• See post:

    http://id.mattmelchiori.com/?p=103

    This most effective way to show the difference, I think, is a stacked column or bar chart. It is very easy for humans to correlate changes in area to changes in magnitude, and very difficult for us to do the same for volume. While you may disagree with color choice, typography, etc. for my chart, I think it will be challenging to find a simpler way to present the data than a stacked bar/column.

    Oh, and I combined the two protein categories they split out on the left. I would have preferred them split out in both cases, but it was confusing to have more categories in one than the other (it made comparisons difficult).

    • Matt -

      The experts (e.g., Cleveland) have found that it’s not easy for humans to scale differences in area to magnitude. What we’re good at is scaling lengths to magnitude. The bar charts are effective because, with a constant width, the lengths of the bars encode value.

      • Hi Jon – thanks for your reply. I absolutely agree with you. Replace “area” with “length” everywhere I said it! Shame on me…this is info design 101 type stuff.

  • I disagree with the article’s way of thinking.

    The article ‘suggested’ that:
    Subsidy structure should mimic Dietary Intake Recommendation structure.

    I think:
    Subsidy structure does not necessarily must mimic D.I.R. structure.
    It should be based on other reasons, such as:

    1. Affordability of the commodity to consumers…
    -> In case where grain is so cheap that it can be afforded for more than the DIR quantity per person, while meat is so expensive that people can’t purchase it as much as DIR. It may make sense to put more subsidy to meat than grain.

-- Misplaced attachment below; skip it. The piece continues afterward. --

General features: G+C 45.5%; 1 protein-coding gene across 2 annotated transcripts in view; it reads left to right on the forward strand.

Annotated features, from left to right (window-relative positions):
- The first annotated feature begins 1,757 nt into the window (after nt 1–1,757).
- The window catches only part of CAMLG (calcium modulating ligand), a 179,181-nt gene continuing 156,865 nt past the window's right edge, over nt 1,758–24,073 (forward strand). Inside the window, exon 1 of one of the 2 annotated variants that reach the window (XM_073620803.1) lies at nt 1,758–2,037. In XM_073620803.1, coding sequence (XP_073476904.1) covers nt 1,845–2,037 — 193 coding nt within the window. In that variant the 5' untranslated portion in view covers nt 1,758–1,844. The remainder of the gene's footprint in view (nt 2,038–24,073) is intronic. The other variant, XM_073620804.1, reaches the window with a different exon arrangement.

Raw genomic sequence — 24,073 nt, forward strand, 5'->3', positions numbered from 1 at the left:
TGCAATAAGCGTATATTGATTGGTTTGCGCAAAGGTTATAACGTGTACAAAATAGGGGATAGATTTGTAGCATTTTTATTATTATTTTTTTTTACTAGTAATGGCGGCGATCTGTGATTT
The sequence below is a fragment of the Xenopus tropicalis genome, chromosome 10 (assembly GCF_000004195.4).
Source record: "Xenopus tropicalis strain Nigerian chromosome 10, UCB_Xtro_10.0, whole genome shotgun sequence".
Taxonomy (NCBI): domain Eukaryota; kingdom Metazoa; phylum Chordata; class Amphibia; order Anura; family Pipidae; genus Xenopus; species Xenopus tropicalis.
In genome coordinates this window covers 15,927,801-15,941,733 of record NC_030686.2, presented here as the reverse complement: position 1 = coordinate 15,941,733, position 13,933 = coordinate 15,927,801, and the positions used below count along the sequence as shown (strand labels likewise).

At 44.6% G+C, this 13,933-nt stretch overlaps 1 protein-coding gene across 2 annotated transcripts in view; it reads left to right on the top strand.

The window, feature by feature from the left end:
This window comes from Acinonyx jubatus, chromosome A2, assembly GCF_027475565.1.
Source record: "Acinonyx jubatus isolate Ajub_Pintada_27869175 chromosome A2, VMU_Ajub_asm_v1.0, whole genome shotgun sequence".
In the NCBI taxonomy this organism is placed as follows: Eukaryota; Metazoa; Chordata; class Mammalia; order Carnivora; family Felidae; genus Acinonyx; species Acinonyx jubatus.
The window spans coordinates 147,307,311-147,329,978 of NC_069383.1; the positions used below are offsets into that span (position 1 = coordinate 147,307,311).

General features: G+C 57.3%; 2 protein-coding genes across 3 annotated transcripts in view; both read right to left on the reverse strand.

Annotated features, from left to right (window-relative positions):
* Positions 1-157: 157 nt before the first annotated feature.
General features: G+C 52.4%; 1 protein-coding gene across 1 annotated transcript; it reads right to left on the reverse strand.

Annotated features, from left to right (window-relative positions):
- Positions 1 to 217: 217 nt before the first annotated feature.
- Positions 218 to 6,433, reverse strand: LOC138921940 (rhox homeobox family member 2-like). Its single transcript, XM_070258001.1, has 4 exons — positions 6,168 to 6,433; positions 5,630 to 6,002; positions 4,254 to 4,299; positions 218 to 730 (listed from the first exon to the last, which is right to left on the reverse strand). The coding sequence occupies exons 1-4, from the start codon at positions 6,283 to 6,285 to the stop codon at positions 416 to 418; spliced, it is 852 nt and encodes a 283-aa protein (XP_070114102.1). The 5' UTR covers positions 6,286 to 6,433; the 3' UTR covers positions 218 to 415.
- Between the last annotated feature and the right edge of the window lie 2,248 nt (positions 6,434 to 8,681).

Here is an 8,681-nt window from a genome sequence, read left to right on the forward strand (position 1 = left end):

2. Industry competitiveness to foreign competition…
    -> ‘infant industry’ theorem…

    3. National strategic reasons…
    -> eq: Japan may heavily subside its uncompetitive rice production to avoid food-import-dependence to potentially hostile neighbours. Despite land scarcity and dense population making it non-agriculturally competitive nation.

    • Mm hm. All good points, I think, along with cost of production.

    • I don’t find any of these point particularly compelling. Dietary consumption in the US is skewed far toward what we subsidize and away from nutritional needs (see, for example, high fructose corn syrup, a sweetener that is profitable only because of massive corn subsidies); that’s why we have a food pyramid policy to begin with. There are no agricultural products that would remotely qualify as infant industries in the US, at least not at the national level. And the history of most of our subsidies, especially in corn and wheat, is explicitly devoted to promoting exports from a country that is already far beyond self-sufficient.